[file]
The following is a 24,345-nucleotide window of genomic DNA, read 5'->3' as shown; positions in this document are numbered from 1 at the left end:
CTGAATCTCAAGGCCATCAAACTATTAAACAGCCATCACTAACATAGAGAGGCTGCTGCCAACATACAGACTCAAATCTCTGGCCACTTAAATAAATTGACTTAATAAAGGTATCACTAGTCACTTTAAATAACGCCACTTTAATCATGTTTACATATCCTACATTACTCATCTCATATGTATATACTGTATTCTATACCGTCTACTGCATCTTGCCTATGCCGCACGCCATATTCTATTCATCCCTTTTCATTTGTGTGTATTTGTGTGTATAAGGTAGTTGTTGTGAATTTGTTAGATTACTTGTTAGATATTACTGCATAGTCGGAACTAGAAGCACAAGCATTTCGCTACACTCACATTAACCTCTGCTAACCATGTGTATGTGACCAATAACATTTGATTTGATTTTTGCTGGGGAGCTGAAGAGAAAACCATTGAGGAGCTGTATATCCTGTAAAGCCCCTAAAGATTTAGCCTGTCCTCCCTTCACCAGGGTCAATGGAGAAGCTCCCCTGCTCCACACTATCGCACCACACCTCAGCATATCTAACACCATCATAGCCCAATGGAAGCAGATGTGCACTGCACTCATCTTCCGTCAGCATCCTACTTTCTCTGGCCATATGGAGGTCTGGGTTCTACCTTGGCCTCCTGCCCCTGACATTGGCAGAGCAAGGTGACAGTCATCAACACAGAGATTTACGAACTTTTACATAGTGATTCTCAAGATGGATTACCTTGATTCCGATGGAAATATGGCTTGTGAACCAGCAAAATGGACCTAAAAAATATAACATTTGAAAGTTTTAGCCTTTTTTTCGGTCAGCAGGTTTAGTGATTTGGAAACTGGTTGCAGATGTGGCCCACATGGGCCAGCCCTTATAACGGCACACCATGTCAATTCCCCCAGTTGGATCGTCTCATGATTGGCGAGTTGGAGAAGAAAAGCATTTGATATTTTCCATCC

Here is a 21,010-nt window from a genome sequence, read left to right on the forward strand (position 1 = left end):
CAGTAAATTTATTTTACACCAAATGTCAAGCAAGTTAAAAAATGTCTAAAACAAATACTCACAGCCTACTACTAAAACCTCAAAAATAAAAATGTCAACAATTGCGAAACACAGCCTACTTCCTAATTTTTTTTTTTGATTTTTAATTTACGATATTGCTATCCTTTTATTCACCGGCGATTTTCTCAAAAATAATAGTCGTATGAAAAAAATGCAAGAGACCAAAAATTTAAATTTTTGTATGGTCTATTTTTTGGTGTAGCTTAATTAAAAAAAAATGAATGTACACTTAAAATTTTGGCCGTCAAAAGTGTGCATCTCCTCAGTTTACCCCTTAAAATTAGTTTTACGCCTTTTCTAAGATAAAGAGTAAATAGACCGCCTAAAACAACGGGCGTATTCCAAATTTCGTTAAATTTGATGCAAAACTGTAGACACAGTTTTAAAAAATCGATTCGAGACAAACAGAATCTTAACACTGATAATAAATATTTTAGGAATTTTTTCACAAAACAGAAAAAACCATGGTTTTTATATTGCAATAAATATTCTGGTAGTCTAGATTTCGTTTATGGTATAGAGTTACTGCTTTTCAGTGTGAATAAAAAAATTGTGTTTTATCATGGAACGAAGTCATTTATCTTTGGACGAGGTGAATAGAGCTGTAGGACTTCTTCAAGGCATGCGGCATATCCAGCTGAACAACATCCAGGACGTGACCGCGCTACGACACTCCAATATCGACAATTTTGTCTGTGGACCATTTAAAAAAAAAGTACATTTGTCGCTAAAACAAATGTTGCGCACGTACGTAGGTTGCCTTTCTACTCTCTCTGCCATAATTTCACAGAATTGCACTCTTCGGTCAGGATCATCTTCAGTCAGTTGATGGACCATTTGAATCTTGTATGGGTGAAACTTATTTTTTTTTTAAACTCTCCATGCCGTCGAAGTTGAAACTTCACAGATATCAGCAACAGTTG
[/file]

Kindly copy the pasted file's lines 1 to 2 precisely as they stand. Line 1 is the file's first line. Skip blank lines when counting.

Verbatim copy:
The following is a 24,345-nucleotide window of genomic DNA, read 5'->3' as shown; positions in this document are numbered from 1 at the left end:
CTGAATCTCAAGGCCATCAAACTATTAAACAGCCATCACTAACATAGAGAGGCTGCTGCCAACATACAGACTCAAATCTCTGGCCACTTAAATAAATTGACTTAATAAAGGTATCACTAGTCACTTTAAATAACGCCACTTTAATCATGTTTACATATCCTACATTACTCATCTCATATGTATATACTGTATTCTATACCGTCTACTGCATCTTGCCTATGCCGCACGCCATATTCTATTCATCCCTTTTCATTTGTGTGTATTTGTGTGTATAAGGTAGTTGTTGTGAATTTGTTAGATTACTTGTTAGATATTACTGCATAGTCGGAACTAGAAGCACAAGCATTTCGCTACACTCACATTAACCTCTGCTAACCATGTGTATGTGACCAATAACATTTGATTTGATTTTTGCTGGGGAGCTGAAGAGAAAACCATTGAGGAGCTGTATATCCTGTAAAGCCCCTAAAGATTTAGCCTGTCCTCCCTTCACCAGGGTCAATGGAGAAGCTCCCCTGCTCCACACTATCGCACCACACCTCAGCATATCTAACACCATCATAGCCCAATGGAAGCAGATGTGCACTGCACTCATCTTCCGTCAGCATCCTACTTTCTCTGGCCATATGGAGGTCTGGGTTCTACCTTGGCCTCCTGCCCCTGACATTGGCAGAGCAAGGTGACAGTCATCAACACAGAGATTTACGAACTTTTACATAGTGATTCTCAAGATGGATTACCTTGATTCCGATGGAAATATGGCTTGTGAACCAGCAAAATGGACCTAAAAAATATAACATTTGAAAGTTTTAGCCTTTTTTTCGGTCAGCAGGTTTAGTGATTTGGAAACTGGTTGCAGATGTGGCCCACATGGGCCAGCCCTTATAACGGCACACCATGTCAATTCCCCCAGTTGGATCGTCTCATGATTGGCGAGTTGGAGAAGAAAAGCATTTGATATTTTCCATCC